The chachachá is a genre of Cuban music whose creation has traditionally been attributed to the Cuban composer and violinistEnrique Jorrín , who began his violin studies at the Municipal Conservatory of Havana. He began his musical career as a violinist in the orchestra of the National Institute of Music, under the direction of González Mantici. He joined the Contreras Brothers danzonera orchestra in 1941: later he joined the Arcaño y Sus Maravillas orchestra, and at the beginning of the 50s of the 20th century he joined the Ninon Mondéjar America orchestra.
According to his own testimonyEnrique Jorrín , he composed some danzones in which the orchestra musicians had to sing short refrains, and this style received great acceptance from the public. In itdanzón"Constance", introduced somemontunosand the audience was motivated to sing the choruses. Jorrín asked the members of the orchestra to sing in unison, so that the lyrics could be perceived more clearly and cause a greater impact on the audience. That style of music also contributed to masking the vocal imperfections of the orchestra members.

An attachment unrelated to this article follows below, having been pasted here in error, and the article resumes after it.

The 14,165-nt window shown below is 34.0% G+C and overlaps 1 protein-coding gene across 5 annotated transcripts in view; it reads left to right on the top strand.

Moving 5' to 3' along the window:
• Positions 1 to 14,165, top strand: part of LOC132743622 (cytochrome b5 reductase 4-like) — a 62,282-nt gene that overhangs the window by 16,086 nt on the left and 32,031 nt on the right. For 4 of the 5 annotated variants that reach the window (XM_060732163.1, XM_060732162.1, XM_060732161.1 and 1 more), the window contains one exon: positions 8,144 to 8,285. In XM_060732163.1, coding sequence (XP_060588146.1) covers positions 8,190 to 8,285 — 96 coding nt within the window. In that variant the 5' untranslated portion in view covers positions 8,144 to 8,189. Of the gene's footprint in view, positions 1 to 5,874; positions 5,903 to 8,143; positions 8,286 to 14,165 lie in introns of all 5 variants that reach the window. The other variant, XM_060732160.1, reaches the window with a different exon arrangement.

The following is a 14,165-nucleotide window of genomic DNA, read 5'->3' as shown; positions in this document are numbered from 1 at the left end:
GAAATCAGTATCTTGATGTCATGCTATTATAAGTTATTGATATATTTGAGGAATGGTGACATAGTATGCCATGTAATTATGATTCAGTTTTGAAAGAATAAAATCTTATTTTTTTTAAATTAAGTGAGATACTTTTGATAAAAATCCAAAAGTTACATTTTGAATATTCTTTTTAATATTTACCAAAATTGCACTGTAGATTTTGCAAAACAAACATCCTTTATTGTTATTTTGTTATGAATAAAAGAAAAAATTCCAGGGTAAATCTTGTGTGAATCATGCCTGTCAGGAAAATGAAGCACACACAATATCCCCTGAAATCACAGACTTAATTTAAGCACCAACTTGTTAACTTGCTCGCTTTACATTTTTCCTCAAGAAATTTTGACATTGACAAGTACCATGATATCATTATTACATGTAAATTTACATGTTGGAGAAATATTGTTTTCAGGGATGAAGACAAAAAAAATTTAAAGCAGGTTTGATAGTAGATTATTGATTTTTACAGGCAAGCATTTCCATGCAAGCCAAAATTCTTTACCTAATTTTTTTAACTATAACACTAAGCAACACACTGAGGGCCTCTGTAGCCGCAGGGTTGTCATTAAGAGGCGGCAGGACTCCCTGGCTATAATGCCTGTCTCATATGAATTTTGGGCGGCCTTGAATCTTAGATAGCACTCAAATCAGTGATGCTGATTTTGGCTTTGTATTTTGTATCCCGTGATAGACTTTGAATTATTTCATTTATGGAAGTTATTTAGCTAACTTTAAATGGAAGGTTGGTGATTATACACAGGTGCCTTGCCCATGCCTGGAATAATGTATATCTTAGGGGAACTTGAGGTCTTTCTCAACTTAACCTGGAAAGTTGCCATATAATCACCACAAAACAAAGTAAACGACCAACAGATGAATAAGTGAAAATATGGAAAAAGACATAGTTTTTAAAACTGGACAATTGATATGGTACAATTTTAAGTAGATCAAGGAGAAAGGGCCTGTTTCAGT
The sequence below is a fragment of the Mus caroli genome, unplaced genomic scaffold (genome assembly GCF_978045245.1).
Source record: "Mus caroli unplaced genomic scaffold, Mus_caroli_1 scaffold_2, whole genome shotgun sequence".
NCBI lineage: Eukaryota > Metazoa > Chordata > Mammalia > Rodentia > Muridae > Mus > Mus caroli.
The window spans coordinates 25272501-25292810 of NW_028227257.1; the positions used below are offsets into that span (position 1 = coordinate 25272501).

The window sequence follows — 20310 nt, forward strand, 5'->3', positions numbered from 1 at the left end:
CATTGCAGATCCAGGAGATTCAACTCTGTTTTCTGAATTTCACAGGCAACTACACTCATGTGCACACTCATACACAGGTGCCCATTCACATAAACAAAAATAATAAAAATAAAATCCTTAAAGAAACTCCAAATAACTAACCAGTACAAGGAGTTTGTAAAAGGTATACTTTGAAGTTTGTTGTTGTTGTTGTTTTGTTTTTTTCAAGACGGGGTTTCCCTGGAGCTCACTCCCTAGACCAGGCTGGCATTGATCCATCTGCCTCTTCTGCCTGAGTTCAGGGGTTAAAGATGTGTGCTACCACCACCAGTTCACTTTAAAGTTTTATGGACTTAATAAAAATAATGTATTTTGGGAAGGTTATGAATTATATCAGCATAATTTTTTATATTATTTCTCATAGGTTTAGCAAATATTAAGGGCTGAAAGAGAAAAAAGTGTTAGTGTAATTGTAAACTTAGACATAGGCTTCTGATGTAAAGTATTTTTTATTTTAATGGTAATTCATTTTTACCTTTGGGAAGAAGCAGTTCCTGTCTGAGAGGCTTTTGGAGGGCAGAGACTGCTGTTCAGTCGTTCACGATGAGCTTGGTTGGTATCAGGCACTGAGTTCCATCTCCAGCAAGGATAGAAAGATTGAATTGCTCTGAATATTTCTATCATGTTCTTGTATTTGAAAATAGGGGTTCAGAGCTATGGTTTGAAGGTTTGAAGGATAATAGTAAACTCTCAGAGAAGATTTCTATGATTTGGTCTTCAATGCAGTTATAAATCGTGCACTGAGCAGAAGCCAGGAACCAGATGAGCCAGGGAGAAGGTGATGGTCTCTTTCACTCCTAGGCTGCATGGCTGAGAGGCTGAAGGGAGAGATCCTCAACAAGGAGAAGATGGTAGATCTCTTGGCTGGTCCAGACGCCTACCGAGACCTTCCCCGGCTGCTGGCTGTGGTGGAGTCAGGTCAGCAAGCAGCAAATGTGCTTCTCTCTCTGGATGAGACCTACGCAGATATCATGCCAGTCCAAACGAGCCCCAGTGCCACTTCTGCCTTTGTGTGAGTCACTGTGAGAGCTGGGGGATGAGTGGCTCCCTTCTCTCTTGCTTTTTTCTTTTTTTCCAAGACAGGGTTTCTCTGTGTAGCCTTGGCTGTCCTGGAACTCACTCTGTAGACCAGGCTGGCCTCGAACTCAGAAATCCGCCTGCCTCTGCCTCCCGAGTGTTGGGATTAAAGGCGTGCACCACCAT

In 1948, Jorrín changed the style of a song by the Mexican Guty Cárdenas called "Nunca", composing a separate part for the Trio ormontunoof theDanzon ; and, in 1951, he composed the famous chachachá "La Engañadora". Jorrín noticed that most of the dancers had problems dancing to the rhythms that were highly syncopated and for this reason he simplified the musical texture of his pieces, trying to use as little syncopation as possible. The new style of chachachá was born from those melodies that were very easy for the public to dance to.
Since its creation, the music of the chachachá had a close relationship with the dance steps connected with this style. The well-known name of chachachá arose with the help of the dancers of the Club Silver Star in Havana. When the dance was coupled to the rhythm of the music, it was evident that the feet of the dancers produced a peculiar sound when they brushed against the floor in three successive blows. It was like an onomatopoeia that sounded like: "cha-cha-cha." From those rhythmic sounds a new genre was born that motivated many people to dance to its rhythm throughout the world. (Wikipedia)